Death of an Adjunct

By Stephen Herzenberg, Third and State

Appearing earlier this month on a radio program in Pittsburgh with labor historian Charles McCollester, I heard for the first time the story of Margaret Mary Vojtko, a 25-year adjunct faculty member at Duquesne University who died recently in poverty at the age of 83.

Two and a half years ago, the Keystone Research Center released the most comprehensive state report in the United States on the rising use of adjunct faculty at colleges and universities. The numbers were sobering. Even if they cobbled together a full-time (10 courses per year) load at multiple institutions, adjunct community college faculty in Pennsylvania earned only about $25,000 annually. Contingent faculty members and instructors taught 42% of the courses at all public colleges and universities in Pennsylvania (versus 49% nationally). Most part-time/adjunct faculty members in Pennsylvania public higher education received no health or pension benefits.

Given cuts in state funding for higher education since we wrote our report, the situation is surely worse today in Pennsylvania.

How do we avoid a future in which a majority of higher education faculty earn less than a “quality” wage – a wage sufficient to give teachers time to prepare lessons, establish office hours, and provide feedback that increases student learning?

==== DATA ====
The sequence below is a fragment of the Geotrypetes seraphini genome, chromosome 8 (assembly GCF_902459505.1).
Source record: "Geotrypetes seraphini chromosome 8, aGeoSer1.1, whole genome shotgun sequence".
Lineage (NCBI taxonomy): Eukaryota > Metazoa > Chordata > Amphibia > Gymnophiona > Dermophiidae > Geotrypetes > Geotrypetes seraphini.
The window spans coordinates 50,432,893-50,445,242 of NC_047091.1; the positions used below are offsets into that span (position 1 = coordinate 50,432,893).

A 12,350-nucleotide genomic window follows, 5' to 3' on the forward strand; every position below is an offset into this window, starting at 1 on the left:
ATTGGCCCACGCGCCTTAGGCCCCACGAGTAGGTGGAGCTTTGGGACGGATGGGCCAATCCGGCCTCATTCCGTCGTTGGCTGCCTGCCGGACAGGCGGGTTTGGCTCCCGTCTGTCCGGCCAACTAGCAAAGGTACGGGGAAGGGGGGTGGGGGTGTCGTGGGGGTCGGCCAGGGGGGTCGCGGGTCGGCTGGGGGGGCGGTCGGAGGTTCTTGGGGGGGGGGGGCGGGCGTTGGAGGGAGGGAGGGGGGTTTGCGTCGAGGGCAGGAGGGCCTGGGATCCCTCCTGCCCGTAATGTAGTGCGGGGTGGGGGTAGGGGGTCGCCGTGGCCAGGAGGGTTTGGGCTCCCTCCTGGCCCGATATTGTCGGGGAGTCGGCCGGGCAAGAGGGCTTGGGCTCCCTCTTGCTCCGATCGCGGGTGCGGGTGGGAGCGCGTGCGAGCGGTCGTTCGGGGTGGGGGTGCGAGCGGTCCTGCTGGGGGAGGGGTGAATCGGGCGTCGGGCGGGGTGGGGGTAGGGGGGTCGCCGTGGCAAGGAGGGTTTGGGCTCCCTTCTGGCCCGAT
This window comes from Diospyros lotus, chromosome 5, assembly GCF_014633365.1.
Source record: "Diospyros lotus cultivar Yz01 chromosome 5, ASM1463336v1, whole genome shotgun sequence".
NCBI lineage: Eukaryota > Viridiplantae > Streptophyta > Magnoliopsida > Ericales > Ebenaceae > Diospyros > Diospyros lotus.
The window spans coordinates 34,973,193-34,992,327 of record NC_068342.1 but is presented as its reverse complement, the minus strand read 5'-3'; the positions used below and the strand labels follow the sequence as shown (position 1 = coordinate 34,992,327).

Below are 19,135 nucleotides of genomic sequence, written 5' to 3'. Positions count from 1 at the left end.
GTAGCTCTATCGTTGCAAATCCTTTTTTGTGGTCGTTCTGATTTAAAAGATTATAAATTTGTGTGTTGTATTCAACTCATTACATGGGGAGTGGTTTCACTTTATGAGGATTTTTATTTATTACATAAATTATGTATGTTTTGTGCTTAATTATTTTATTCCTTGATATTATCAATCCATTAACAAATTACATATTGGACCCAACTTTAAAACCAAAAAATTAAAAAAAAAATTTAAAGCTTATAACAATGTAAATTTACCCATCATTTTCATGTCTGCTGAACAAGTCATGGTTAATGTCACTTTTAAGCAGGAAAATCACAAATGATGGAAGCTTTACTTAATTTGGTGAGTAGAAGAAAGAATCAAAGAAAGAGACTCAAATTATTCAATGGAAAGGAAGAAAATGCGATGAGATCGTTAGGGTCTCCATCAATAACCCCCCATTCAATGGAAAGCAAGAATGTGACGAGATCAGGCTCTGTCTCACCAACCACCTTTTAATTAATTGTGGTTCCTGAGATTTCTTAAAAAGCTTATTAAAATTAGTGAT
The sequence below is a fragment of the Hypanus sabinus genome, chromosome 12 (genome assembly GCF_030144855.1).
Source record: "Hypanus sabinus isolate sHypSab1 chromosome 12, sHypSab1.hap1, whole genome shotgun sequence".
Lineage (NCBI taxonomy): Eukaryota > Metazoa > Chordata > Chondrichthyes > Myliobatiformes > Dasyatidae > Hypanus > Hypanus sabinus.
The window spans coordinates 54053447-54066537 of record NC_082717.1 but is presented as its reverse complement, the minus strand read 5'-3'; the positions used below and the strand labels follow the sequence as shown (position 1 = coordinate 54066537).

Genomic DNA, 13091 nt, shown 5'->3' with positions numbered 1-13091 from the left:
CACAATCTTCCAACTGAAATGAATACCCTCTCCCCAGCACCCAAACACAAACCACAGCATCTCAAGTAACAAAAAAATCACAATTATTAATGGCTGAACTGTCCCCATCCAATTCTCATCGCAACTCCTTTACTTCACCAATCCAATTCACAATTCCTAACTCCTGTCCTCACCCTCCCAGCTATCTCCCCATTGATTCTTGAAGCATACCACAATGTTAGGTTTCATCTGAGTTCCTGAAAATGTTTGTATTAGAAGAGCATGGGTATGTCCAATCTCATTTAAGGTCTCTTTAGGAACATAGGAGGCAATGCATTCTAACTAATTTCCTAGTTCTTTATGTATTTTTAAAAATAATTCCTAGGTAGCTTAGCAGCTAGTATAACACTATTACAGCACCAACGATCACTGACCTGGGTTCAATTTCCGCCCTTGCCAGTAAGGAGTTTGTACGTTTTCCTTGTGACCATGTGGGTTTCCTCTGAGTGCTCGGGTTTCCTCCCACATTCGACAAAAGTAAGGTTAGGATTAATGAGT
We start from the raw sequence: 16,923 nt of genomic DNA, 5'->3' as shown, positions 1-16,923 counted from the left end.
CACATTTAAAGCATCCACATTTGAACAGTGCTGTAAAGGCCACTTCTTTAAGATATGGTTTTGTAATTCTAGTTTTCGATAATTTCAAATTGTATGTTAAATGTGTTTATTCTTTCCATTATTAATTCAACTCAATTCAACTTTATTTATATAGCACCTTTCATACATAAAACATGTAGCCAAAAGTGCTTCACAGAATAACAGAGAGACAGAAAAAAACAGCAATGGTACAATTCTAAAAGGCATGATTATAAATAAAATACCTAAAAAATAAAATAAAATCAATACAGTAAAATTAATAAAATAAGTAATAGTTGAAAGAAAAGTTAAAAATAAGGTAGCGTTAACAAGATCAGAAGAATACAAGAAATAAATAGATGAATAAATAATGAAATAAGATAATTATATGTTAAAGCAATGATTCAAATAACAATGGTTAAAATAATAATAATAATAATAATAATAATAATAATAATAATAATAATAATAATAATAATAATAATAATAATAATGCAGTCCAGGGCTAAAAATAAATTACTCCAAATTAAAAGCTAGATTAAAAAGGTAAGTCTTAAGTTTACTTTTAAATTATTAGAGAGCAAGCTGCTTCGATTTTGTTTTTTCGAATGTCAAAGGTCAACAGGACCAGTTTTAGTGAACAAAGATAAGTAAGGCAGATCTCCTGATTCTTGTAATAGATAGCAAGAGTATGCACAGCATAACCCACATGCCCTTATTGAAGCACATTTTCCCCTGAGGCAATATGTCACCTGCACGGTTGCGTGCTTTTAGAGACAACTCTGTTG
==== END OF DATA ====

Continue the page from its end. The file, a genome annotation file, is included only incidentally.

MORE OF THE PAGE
It would help if we honored the rights of part-time/contingent faculty to join a union – starting, for example, at Margaret Mary’s Duquesne. One game-changing option would give all part-time and contingent faculty at publicly funded Pennsylvania higher education institutions the freedom to form a single statewide local union. This would enable part-time and contingent faculty to negotiate statewide wage and benefit standards and working conditions consistent with teaching excellence. (This type of geographically based union that lifts up low wages and benefits in service industries that can’t relocate – because they have to be near their “customers” – is exactly what is needed to rebuild the middle class generally in Pennsylvania and the United States. See my earlier posts on fast food workers and on the 50th Anniversary of Martin Luther King’s “I Have a Dream Speech.”)

State lawmakers also need to develop – and fund – a long-term plan for paying all higher education teachers a “quality wage.” In a world both moral and rational, this could be part of a broader plan that also makes post-secondary education affordable again for students, and marries online and in-person education to lower costs while maintaining quality.

This approach starts with values – the outcomes we want for students, faculty, and taxpayers – and then uses technology, collective problem-solving, and social negotiation to create a world that honors those values. Imagine the possibilities.

The story of Margaret Mary is a sad reminder that all public policy discussion should start from values – the world we want to create and, unfortunately, the world we want to avoid.

‘This Is What the Middle Class Looks Like’

By Stephen Herzenberg, Third and State

“This is what democracy looks like.” Even though this chant originated with the Seattle protests against the World Trade Organization (WTO), which haven’t yet led to major reforms, the phrase nonetheless captures the idea of a social movement that has crystallized its demands and has a better chance to succeed because of it. Other examples include the right to vote in the civil rights movement, or the fight to legalize gay marriage, a simple modern demand that culminates a fight for equality in all its dimensions.